Doctors gave the 62-year-old Rockford resident grim news: He never would be able to play racquetball again.
Share Stephens, who had competed across the country as an amateur player for 20 years, didn’t take the diagnosis well.
“I got a little depressed because that was my passion and my love,” Stephens said. “But I believed the doctors when they told me that I wouldn’t play again.”
Stephens underwent two more hip replacements, two right knee surgeries and shoulder surgery in a three-year span, but his spirit and enthusiasm never wavered.
He wound up taking a nearly 10-year break from the racquetball courts, but made a spirited comeback last year and will take part in this weekend’s Meijer States Games of Michigan.
Stephens’ defiance of the odds was prompted by his former racquetball-playing buddies.
“I saw some of the guys at the club and they told me to come and hit with them,” Stephens said. “I tried it, and began by walking to the shots and working on drills.
“They talked me into playing tournaments again and I won. I can’t run as fast, but I can still get to the ball and put it away.”
Stephens began competing again last year after the layoff and returned to the success he had experienced in the past.
He qualified for nationals by winning state and regional titles. He took home silver (50-55+C) and bronze (60+C) medals at the national event.
Last month, Stephens advanced to the USA Racquetball national singles championships in Houston, and brought home a gold medal in the 60+ C age group.
“I’m really surprised by how well I’ve played since coming back,” said Stephens, who works out six days a week. “I can’t compete at the level I used to, so I dropped down.”
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Before his comeback, Stephens had recurring episodes with a heart condition called atrial fibrillation (A-fib), an abnormal heart rhythm.
But a procedure, synchronized electrical cardioversion, helped convert his A-fib to a normal heart rhythm.
Stephens, who also has competed at the Senior Olympics and World Games, said he is fortunate for the second chance to rekindle his love of the sport.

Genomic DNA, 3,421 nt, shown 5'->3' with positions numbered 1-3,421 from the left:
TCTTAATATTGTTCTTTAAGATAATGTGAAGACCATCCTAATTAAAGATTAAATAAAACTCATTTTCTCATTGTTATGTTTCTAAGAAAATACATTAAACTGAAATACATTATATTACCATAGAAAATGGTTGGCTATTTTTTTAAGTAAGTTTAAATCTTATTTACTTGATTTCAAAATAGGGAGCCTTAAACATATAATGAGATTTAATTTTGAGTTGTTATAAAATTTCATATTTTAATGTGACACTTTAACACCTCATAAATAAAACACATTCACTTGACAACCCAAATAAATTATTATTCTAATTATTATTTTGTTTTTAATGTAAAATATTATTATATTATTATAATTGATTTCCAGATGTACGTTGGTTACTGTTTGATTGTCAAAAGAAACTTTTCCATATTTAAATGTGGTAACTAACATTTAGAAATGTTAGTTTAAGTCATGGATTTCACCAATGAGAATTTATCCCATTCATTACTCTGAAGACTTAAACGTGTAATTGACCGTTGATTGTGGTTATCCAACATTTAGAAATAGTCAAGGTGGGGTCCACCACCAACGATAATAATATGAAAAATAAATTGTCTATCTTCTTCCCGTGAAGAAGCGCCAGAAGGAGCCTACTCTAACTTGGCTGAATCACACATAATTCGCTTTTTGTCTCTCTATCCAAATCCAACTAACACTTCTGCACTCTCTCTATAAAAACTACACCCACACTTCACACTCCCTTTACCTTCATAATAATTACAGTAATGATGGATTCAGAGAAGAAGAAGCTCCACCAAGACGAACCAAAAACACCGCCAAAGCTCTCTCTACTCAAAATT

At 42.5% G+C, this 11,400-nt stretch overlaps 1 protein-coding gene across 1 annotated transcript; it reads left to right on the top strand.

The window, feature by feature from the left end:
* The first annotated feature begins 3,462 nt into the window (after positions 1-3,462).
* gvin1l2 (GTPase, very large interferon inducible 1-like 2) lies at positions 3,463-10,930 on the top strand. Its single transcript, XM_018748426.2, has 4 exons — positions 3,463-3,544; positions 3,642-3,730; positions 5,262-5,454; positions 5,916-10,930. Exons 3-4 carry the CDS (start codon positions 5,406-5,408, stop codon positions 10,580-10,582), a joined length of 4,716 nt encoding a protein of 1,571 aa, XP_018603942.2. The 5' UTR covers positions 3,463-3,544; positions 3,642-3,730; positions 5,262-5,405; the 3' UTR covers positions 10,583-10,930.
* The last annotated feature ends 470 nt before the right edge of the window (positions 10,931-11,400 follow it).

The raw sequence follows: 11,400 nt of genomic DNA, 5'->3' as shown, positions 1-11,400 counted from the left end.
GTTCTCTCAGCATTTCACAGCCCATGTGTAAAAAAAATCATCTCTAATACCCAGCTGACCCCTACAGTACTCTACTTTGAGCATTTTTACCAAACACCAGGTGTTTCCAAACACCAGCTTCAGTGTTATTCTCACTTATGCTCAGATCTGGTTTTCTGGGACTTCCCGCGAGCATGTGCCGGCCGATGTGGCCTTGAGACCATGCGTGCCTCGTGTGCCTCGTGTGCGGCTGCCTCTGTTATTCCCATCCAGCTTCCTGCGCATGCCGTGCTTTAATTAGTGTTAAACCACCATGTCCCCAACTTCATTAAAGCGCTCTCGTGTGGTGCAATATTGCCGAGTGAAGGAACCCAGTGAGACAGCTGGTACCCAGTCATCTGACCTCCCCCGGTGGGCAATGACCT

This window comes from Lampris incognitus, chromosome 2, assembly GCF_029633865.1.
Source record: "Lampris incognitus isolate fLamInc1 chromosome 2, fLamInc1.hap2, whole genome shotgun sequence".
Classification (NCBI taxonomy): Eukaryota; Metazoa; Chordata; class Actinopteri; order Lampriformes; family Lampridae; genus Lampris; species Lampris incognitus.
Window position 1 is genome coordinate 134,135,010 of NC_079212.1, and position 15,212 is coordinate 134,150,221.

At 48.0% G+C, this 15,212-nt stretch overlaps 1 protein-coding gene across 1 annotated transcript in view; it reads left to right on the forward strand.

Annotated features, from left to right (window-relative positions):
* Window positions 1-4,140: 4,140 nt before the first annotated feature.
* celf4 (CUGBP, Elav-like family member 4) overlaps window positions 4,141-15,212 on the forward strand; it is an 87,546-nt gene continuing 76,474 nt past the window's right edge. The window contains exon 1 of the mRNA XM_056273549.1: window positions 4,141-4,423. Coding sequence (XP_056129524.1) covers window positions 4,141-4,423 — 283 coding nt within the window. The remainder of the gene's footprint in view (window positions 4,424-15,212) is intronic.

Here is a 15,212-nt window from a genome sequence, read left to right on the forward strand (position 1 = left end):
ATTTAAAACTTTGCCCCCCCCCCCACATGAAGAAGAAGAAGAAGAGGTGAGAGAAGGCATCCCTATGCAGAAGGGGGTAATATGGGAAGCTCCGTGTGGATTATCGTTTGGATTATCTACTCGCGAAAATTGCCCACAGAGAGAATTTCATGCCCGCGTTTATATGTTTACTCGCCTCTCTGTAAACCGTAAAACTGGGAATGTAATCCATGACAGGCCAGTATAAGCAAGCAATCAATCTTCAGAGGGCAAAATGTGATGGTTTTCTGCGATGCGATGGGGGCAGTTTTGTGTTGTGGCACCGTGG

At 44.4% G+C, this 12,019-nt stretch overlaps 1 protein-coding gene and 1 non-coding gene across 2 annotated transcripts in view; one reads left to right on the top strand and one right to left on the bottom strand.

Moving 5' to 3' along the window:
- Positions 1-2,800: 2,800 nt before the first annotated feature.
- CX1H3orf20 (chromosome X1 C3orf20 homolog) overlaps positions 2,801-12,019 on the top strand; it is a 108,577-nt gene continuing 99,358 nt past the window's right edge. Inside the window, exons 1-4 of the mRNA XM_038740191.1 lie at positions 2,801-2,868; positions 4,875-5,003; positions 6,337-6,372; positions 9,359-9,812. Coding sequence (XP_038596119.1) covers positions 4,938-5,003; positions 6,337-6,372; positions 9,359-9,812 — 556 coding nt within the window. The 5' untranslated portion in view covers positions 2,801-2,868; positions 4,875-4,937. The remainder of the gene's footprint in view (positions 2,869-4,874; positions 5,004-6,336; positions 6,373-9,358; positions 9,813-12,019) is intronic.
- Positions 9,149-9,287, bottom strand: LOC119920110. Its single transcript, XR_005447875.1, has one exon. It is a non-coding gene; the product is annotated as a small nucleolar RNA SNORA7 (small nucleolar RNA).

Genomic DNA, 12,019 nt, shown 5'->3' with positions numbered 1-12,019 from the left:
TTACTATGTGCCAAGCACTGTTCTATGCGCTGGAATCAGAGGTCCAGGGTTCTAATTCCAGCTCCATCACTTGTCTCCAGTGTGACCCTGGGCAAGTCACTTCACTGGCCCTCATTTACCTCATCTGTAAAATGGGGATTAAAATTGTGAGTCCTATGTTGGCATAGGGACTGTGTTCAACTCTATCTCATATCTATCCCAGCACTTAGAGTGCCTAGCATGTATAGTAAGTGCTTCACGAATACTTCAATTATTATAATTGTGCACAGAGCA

“I’m happy to be back out there with the players, and I’ve made lifelong friends in this sport,” he said. “It’s tough to get older, so it makes me feel young. I thank God for each day and for being able to enjoy life.”
Stephens graduated from Northview in 1967 and was drafted in 1967. He was wounded in the Vietnam War and was awarded a Purple Heart before returning to the U.S.
He majored in physical education at Grand Valley State, and taught at several schools, including then Cornerstone College. He also was a club pro at the Michigan Athletic Club from 1985-98.
Stephens’ introduction to the sport was unique. He was offered a job to teach racquetball, but never had played the sport. He quickly did his homework.
“I was a tennis player, but I took the job anyway and quickly went to the store and bought a book on racquetball,” Stephens said. “I started reading and doing the drills. I thought it was a great sport.”
Stephens’ fiancée, Nancy Rosenzweig, has been his biggest supporter. The two have been together for seven years, and she knows first hand the disappointment of career-ending injuries.
Rosenzweig was an accomplished gymnast and wanted to compete at the 1976 Summer Olympics in Montreal before a back injury ended her dreams.
“I know what it’s like to live without your passion, and it’s not the same,” Rosenzweig said. “I support him 100 percent and I go to his events as his athletic trainer. I rub him down and give hum fluids. Whatever he needs, I’m right there.”
Stephens said he is looking forward to playing in the State Games, which take place at the MAC.
“I’m excited to play in it and see everybody,” Stephens said. “And the biggest thing for me is the camaraderie with all of the players.”